Trenches England Glastonbury GlassThe project’s discoveries underscore Glastonbury’s long and complex history, including newly identified evidence of Roman and Saxon activity that predates the abbey’s foundation. A reassessment of glass-producing furnaces on the site proved not only that Saxon workers were recycling Roman glass imported from Europe, but also that the furnaces are nearly 300 years older than expected and are associated with the construction of the first stone churches around A.D. 700. According to Gilchrist, this would make the site’s glass manufacturing complex among the earliest and most substantial in Saxon England.


Researchers also reevaluated the purported site of King Arthur’s grave. Both the skeletal remains and the inscribed cross disappeared after the dissolution of the abbey in 1539, but archaeologist Ralegh Radford claimed to have found the original burial site when he excavated at Glastonbury during the 1950s and 1960s. Unfortunately, there is little proof connecting that site with the famous king. “Radford may have exaggerated his evidence,” says Gilchrist. “Reassessment of his excavation records shows that this was merely a pit in a cemetery, dating to sometime between the eleventh and fifteenth centuries.”


Analysis of the twelfth-century abbey church indicates that the monks themselves purposefully promoted the site’s historic reputation. As they rebuilt the church after the great fire in 1184, instead of using contemporary architectural styles, they inserted antiquated and retrospective elements, apparently to deliberately feign antiquity.


There is no doubt that many of the myths surrounding Glastonbury Abbey were at least partially created or propagated in both medieval and modern times. However, according to Gilchrist, too much media attention has focused on the new evidence that seems to refute Glastonbury’s mythical traditions. For her, there is room for both archaeology and legend to coexist. “At Glastonbury, people respond on a personal level to the place and its historical, legendary, and spiritual resonances. We didn’t claim to disprove the legendary associations, nor would we wish to,” she says. “Archaeology can help us to understand how legends evolve and what people in the past believed.” In fact, she notes, the project has actually uncovered the first definitive proof of occupation at the Glastonbury Abbey site during the fifth century—when Arthur allegedly lived.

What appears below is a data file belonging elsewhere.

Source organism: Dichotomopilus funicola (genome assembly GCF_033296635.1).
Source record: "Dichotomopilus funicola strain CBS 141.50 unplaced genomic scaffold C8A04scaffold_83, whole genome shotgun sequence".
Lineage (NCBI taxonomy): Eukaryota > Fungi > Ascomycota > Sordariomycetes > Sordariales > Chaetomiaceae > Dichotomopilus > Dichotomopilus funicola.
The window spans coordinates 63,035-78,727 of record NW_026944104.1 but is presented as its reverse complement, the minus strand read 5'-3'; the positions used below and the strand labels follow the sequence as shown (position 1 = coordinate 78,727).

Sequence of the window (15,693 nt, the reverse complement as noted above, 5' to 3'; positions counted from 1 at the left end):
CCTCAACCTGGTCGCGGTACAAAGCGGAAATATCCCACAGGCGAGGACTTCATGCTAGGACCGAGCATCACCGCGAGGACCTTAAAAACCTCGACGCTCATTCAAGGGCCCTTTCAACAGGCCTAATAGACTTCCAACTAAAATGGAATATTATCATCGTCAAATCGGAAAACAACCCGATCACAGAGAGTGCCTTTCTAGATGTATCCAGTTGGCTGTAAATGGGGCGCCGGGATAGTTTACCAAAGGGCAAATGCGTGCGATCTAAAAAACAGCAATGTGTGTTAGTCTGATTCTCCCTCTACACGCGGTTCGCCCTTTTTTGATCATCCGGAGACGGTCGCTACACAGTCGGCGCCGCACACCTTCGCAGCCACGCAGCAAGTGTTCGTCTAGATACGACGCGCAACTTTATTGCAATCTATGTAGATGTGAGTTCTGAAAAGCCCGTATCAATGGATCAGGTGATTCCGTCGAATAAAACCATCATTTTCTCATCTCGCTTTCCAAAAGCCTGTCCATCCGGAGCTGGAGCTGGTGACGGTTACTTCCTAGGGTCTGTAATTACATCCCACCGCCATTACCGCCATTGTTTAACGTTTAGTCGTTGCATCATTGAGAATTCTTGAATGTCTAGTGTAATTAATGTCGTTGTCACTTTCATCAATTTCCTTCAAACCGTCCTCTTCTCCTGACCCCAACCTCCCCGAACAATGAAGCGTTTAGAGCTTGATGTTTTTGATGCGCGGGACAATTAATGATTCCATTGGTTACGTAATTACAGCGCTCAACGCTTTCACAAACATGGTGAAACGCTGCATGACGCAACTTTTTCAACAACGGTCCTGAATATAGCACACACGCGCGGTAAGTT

Off the Grid


Tuesday, February 16, 2016

Trenches Portugal Coa Valley


As with many archaeological sites, the Côa Valley in northeastern Portugal came to the attention of authorities because of a dam. An energy company commissioned an archaeological survey prior to beginning construction, which led to the discovery of one of Europe’s largest open-air “museums” of Paleolithic rock art. “Petroglyphs can’t swim,” stated a campaign to protect the works. These efforts helped stop the building of the dam and ensured the survival of the Côa Valley’s heritage. UNESCO describes it as “an outstanding example of the sudden flowering of creative genius at the dawn of human cultural development.” The Côa Valley petroglyphs are comparable to the famous cave art found in other parts of Europe, says archaeologist João Zilhão of the University of Barcelona. The quantity of art in the valley suggests to him that though the cave art is more famous, it was probably less common than open-air works, many of which may have been lost to weathering.


The site

The Côa Valley contains more than 70 discrete sites containing thousands of engravings, protected within what is now a vast archaeological park. The works at Canada do Inferno, a 400-foot canyon, were the first to be discovered. The 36 panels there, which are partially submerged due to another dam, depict ibexes, horses, fish, and aurochs, a type of massive wild ox that is now extinct. At the site of Penascosa, an artist appears to have tried to convey the idea of movement: A stallion in the process of mounting a mare is depicted with three heads that suggest he is bending down. Other sites, including Faia and Vale Carbões, have carvings that were painted or highlighted with ochre.


Trenches Portugal PetroglyphWhile you’re there

The Côa Valley is in Douro wine country, which produces both table wine and port dessert wine. The Quinta da Ervamoira vineyard is within the boundaries of the archaeological park and houses a museum of the region’s history. Zilhão also recommends a visit to the nearby historical village of Marialva, once a military stronghold that received the charter of the first king of Portugal, Afonso I. Of the picturesque walled village, Portuguese novelist José Saramago writes, “It is this complex of ruined buildings, and the mystery that unites them, the present memory of all those who lived here, that suddenly moves the traveler, brings a lump to his throat and tears to his eyes.”